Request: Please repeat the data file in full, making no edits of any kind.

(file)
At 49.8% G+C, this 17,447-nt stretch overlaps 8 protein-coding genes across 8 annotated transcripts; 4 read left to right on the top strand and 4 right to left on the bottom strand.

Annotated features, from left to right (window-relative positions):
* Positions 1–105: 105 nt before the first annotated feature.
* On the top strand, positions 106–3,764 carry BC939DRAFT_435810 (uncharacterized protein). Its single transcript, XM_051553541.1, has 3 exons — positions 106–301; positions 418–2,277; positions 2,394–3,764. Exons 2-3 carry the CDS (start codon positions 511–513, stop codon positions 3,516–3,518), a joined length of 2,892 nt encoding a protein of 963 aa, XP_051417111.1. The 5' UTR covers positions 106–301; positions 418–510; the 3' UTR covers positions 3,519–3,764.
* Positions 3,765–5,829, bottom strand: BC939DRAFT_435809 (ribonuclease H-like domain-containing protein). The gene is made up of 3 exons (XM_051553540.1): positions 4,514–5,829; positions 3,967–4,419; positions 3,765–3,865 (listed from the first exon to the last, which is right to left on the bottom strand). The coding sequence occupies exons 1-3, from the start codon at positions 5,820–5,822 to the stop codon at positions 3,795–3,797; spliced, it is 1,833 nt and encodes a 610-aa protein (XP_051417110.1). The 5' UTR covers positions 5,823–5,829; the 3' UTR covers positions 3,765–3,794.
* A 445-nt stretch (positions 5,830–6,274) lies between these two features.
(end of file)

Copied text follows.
At 49.8% G+C, this 17,447-nt stretch overlaps 8 protein-coding genes across 8 annotated transcripts; 4 read left to right on the top strand and 4 right to left on the bottom strand.

Annotated features, from left to right (window-relative positions):
* Positions 1–105: 105 nt before the first annotated feature.
* On the top strand, positions 106–3,764 carry BC939DRAFT_435810 (uncharacterized protein). Its single transcript, XM_051553541.1, has 3 exons — positions 106–301; positions 418–2,277; positions 2,394–3,764. Exons 2-3 carry the CDS (start codon positions 511–513, stop codon positions 3,516–3,518), a joined length of 2,892 nt encoding a protein of 963 aa, XP_051417111.1. The 5' UTR covers positions 106–301; positions 418–510; the 3' UTR covers positions 3,519–3,764.
* Positions 3,765–5,829, bottom strand: BC939DRAFT_435809 (ribonuclease H-like domain-containing protein). The gene is made up of 3 exons (XM_051553540.1): positions 4,514–5,829; positions 3,967–4,419; positions 3,765–3,865 (listed from the first exon to the last, which is right to left on the bottom strand). The coding sequence occupies exons 1-3, from the start codon at positions 5,820–5,822 to the stop codon at positions 3,795–3,797; spliced, it is 1,833 nt and encodes a 610-aa protein (XP_051417110.1). The 5' UTR covers positions 5,823–5,829; the 3' UTR covers positions 3,765–3,794.
* A 445-nt stretch (positions 5,830–6,274) lies between these two features.